nvdaily.com link to home page

Traffic | Weather | Mobile Edition
      Subscribe | Special Sections

Opinion arrow Letters to the Editor

| 0

Letters


Editor
Northern Virginia Daily

Sir:

The good news from the Gulf of Mexico is that the oil-spouting BP well has finally been sealed and that the devastating impacts of the massive oil spill on beaches, wildlife habitats and the marine ecosystem are gradually abating.

The bad news is that there are no immediate plans to abate a much larger, deadlier and continuing spill smothering life in the Gulf.

Each day, the Mississippi River dumps into the Gulf of Mexico millions of tons of animal waste from Midwest factory farms and animal feed croplands. The nitrates in animal waste and fertilizer runoff produce vast algal blooms that suck up oxygen from the water, killing all marine life. The pesticides seal the deal. According to Wikipedia, the resulting "dead zone" extends more than 8,500 square miles, roughly three times the size of the BP oil slick. We react dramatically to unanticipated threats like the BP oil spill and accidental deaths. Yet we tend to accept and tolerate the much more damaging, but routine, threats from animal waste discharges and deaths from killer diseases linked to meat and dairy-laden diets.

Nelson Vrooman
1022 Lower Valley Road
Strasburg
Aug. 5, 2010

Editor
Northern Virginia Daily

Sir:

I got an e-mail from state Sen. Mark Obenshain today saying there was good news in the back-to-school sales tax holiday coming up this weekend. He proudly proclaimed that for those on tight budgets they could really use the savings.

Hmmm ... So, I thought what might we use it on. Let's see, since the savings is limited to the tax on $100 per article of clothing or shoes and $20 per item of school supplies, then folks might save enough for a high-caloric meal at a fast-food restaurant. That would be nice, don't ya think? All the while, we are losing teachers' jobs by the hundreds statewide. Makes no sense to me.

Michael Cash
315 Indian Spring Trail
Maurertown
Aug. 6, 2010

Editor
Northern Virginia Daily

Sir:

My wife and I ran a broadcast equipment company for several years. People should understand just because someone talks a good line and says the word "Jesus" a lot, it does not mean that this person is honorable or moral. Dr. Art Stamler, the former owner of WAZR radio and WAZT-TV, was one of our first customers. Stamler is an honest and decent person whom I grew to consider a friend. Unfortunately, I would soon learn that a great number of other "Christian" broadcasters were not to be so trusted. Many were in it for the money but at least they paid their bills. Then there were the "Jesus will provide" types. When you stopped trying to collect, "Jesus had provided."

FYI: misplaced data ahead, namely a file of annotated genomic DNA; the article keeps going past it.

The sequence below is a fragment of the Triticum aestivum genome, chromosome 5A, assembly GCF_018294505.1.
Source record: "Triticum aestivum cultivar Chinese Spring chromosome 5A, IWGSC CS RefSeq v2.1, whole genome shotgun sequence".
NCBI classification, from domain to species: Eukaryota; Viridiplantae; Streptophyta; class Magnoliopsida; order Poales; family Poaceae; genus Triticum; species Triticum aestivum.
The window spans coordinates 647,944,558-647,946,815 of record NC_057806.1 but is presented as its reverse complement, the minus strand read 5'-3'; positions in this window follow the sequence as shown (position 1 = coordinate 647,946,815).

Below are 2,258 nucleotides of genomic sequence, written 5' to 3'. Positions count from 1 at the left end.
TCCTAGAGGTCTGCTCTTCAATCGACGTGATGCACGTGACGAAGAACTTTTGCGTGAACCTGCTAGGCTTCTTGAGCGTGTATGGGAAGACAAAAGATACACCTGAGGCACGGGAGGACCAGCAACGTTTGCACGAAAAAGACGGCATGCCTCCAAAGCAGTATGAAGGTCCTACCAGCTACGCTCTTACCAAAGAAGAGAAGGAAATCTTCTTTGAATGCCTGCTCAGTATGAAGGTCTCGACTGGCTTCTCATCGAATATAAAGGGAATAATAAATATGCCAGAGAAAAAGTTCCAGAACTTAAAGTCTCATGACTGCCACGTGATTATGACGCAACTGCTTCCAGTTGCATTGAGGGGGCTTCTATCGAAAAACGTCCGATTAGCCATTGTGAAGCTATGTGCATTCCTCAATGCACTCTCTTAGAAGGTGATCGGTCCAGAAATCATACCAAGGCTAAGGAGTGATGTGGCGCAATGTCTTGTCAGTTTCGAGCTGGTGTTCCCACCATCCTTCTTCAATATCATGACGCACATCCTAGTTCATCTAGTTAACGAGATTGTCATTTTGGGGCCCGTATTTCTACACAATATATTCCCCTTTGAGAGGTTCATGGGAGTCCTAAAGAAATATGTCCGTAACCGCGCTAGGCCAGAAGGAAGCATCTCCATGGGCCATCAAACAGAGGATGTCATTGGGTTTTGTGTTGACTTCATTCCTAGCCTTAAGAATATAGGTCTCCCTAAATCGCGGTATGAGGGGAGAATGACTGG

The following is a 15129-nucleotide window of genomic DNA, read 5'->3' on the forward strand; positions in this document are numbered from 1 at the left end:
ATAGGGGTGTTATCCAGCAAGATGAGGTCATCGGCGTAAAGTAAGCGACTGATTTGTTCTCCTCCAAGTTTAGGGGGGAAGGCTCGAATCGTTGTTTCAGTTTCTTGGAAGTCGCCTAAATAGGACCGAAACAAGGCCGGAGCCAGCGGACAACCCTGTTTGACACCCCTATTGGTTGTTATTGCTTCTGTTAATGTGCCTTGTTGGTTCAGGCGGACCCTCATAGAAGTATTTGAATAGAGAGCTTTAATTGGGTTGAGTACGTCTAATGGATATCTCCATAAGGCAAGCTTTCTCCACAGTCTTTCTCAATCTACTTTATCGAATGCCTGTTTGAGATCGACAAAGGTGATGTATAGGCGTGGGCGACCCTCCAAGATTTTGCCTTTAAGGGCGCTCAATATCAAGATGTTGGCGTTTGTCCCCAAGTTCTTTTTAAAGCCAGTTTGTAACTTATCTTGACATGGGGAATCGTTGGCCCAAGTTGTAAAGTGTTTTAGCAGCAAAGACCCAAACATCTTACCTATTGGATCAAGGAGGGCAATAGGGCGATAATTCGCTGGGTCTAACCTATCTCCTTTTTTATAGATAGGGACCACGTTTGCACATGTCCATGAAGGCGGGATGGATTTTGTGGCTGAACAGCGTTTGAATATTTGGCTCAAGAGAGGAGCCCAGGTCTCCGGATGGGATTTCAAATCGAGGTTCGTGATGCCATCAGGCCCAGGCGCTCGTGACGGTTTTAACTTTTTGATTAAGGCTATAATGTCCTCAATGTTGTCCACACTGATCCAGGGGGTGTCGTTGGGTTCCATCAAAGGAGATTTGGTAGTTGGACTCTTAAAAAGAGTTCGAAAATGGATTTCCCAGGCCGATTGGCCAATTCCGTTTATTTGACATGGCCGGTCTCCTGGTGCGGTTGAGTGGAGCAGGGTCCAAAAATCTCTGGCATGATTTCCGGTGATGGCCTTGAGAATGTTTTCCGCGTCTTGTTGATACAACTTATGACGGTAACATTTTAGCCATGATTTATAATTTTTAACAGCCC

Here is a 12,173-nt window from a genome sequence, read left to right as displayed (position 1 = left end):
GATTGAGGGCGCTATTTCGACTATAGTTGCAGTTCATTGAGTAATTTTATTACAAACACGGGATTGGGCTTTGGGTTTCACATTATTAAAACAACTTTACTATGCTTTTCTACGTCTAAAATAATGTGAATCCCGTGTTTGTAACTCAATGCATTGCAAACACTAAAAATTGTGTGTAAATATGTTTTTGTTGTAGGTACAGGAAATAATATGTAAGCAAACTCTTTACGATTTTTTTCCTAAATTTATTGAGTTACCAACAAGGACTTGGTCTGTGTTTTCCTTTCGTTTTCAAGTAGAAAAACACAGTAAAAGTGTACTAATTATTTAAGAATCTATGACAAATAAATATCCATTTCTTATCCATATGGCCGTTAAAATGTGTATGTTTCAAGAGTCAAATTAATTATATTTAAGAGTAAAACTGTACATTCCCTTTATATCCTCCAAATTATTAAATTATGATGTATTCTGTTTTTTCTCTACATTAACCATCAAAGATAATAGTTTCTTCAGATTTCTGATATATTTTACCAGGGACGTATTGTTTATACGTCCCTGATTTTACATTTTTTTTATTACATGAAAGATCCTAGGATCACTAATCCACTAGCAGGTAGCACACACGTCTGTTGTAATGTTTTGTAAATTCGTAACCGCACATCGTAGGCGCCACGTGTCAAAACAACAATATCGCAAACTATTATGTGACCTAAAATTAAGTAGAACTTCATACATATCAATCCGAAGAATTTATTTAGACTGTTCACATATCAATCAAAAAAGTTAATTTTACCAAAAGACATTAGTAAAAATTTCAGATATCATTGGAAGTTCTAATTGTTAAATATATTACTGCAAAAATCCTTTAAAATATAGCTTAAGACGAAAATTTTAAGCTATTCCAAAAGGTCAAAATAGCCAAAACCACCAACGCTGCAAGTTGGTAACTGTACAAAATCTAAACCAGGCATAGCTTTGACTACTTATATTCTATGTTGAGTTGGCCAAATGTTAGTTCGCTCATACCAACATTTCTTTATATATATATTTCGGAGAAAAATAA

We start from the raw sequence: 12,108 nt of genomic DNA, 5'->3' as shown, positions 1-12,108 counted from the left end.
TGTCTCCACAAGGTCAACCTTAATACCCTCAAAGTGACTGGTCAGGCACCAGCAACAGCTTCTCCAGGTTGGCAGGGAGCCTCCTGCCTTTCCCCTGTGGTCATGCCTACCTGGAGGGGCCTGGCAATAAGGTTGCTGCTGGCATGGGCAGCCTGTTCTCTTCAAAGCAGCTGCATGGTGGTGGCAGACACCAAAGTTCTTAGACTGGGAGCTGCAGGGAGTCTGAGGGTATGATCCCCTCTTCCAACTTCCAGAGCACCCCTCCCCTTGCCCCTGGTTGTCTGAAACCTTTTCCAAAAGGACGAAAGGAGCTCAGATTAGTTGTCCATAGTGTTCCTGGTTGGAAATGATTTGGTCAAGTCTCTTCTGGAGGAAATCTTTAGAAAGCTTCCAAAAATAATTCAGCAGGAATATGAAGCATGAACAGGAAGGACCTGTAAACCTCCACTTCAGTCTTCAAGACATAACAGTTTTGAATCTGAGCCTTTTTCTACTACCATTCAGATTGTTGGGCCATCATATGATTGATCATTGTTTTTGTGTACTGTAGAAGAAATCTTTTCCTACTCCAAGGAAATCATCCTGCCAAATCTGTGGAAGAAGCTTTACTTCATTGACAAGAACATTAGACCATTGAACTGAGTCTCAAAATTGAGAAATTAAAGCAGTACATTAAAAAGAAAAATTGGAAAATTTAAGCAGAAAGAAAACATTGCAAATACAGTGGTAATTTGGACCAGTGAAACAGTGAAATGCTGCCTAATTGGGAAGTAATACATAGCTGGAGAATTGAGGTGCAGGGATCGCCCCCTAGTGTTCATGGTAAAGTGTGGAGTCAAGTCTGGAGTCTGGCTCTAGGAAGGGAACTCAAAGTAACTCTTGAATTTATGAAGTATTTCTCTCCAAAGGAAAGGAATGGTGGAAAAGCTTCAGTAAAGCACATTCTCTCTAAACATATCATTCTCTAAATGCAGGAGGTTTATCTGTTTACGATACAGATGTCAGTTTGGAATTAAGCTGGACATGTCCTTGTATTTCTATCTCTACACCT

The worst of these though were the ones leading moral and religious crusades while serially never paying their debts unless there was absolutely no other choice. If one should suggest going to collections to collect a just debt, you will hear remarks such as "pastor-so-and-so is such a good man ... people just wouldn't understand ... we could convert that to a 'love' offering." In your article (July 31 issue), Pastor Jay Ahlemann, Stamler's debtor, seems to have nothing to say about the debt that he owes Stamler other than to complain and to say that the collection attempt comes at an "unfortunate time" for him. Good! One should ask why he can only see this from his own selfish perspective. He is the one who incurred the debt. He doesn't even try to thinly veil the situation with excuses other than a minor allusion to "the economy." It is all about him and his grandiose plans. He's going to pay the debt some day on his terms. Maybe, but first those big plans.

It would be appreciated if Pastor Ahlemann could explain how conversion of another's property without paying for it fits in with a moral crusade or the Eighth Commandment: "Thou shalt not steal."

Jon Hall
253 Spring Oaks Lane
Ruckersville
Aug. 6, 2010

Editor
Northern Virginia Daily

Sir:

Well, well, well.

Once again, the New Market Volunteer Fire and Rescue professionals make the headlines, albeit not the kind they would wish. Is it something in the water in New Market that causes such ongoing absurd behavior or something in the DNA of the residents? I suspect the latter. Fire and rescue operations entrusted to beer-swilling buffoons, (remember them, come fund raising season), other municipal services handled by "Hee-Haw" rejects.